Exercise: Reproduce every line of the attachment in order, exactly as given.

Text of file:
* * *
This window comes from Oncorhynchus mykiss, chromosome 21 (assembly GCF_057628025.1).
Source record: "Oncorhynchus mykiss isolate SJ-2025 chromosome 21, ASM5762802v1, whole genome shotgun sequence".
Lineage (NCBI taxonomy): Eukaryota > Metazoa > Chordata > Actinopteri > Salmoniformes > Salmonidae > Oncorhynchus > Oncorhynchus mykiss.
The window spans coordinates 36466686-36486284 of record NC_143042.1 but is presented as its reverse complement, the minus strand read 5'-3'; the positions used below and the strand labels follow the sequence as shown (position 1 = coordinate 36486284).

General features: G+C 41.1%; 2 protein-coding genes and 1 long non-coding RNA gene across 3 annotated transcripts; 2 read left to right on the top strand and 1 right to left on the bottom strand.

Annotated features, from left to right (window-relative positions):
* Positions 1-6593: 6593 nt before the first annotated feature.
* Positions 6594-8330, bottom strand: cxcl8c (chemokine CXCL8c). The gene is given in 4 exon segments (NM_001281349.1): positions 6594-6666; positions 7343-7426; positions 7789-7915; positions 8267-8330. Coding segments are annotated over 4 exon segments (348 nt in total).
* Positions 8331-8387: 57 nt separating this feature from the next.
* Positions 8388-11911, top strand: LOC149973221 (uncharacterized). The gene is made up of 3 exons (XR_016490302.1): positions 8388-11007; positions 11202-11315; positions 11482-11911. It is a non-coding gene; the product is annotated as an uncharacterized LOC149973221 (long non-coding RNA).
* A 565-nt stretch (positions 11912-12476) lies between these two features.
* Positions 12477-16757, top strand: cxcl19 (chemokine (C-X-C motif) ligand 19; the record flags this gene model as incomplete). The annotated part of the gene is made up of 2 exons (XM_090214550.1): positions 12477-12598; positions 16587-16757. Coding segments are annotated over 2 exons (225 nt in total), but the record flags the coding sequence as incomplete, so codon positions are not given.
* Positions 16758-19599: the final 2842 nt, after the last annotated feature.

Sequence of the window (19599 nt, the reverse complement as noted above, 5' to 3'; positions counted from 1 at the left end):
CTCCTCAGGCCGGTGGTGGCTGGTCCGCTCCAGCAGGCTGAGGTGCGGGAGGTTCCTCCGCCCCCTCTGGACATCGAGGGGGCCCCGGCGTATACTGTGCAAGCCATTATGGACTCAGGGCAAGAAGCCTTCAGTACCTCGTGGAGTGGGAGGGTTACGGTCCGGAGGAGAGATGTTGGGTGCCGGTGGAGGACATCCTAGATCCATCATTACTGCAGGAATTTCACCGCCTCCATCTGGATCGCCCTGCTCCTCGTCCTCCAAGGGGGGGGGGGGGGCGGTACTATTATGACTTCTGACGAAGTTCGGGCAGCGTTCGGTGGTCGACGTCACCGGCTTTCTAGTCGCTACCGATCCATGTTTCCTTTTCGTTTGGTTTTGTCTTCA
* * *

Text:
This window comes from Oncorhynchus mykiss, chromosome 21 (assembly GCF_057628025.1).
Source record: "Oncorhynchus mykiss isolate SJ-2025 chromosome 21, ASM5762802v1, whole genome shotgun sequence".
Lineage (NCBI taxonomy): Eukaryota > Metazoa > Chordata > Actinopteri > Salmoniformes > Salmonidae > Oncorhynchus > Oncorhynchus mykiss.
The window spans coordinates 36466686-36486284 of record NC_143042.1 but is presented as its reverse complement, the minus strand read 5'-3'; the positions used below and the strand labels follow the sequence as shown (position 1 = coordinate 36486284).

General features: G+C 41.1%; 2 protein-coding genes and 1 long non-coding RNA gene across 3 annotated transcripts; 2 read left to right on the top strand and 1 right to left on the bottom strand.

Annotated features, from left to right (window-relative positions):
* Positions 1-6593: 6593 nt before the first annotated feature.
* Positions 6594-8330, bottom strand: cxcl8c (chemokine CXCL8c). The gene is given in 4 exon segments (NM_001281349.1): positions 6594-6666; positions 7343-7426; positions 7789-7915; positions 8267-8330. Coding segments are annotated over 4 exon segments (348 nt in total).
* Positions 8331-8387: 57 nt separating this feature from the next.
* Positions 8388-11911, top strand: LOC149973221 (uncharacterized). The gene is made up of 3 exons (XR_016490302.1): positions 8388-11007; positions 11202-11315; positions 11482-11911. It is a non-coding gene; the product is annotated as an uncharacterized LOC149973221 (long non-coding RNA).
* A 565-nt stretch (positions 11912-12476) lies between these two features.
* Positions 12477-16757, top strand: cxcl19 (chemokine (C-X-C motif) ligand 19; the record flags this gene model as incomplete). The annotated part of the gene is made up of 2 exons (XM_090214550.1): positions 12477-12598; positions 16587-16757. Coding segments are annotated over 2 exons (225 nt in total), but the record flags the coding sequence as incomplete, so codon positions are not given.
* Positions 16758-19599: the final 2842 nt, after the last annotated feature.

Sequence of the window (19599 nt, the reverse complement as noted above, 5' to 3'; positions counted from 1 at the left end):
CTCCTCAGGCCGGTGGTGGCTGGTCCGCTCCAGCAGGCTGAGGTGCGGGAGGTTCCTCCGCCCCCTCTGGACATCGAGGGGGCCCCGGCGTATACTGTGCAAGCCATTATGGACTCAGGGCAAGAAGCCTTCAGTACCTCGTGGAGTGGGAGGGTTACGGTCCGGAGGAGAGATGTTGGGTGCCGGTGGAGGACATCCTAGATCCATCATTACTGCAGGAATTTCACCGCCTCCATCTGGATCGCCCTGCTCCTCGTCCTCCAAGGGGGGGGGGGGGGCGGTACTATTATGACTTCTGACGAAGTTCGGGCAGCGTTCGGTGGTCGACGTCACCGGCTTTCTAGTCGCTACCGATCCATGTTTCCTTTTCGTTTGGTTTTGTCTTCA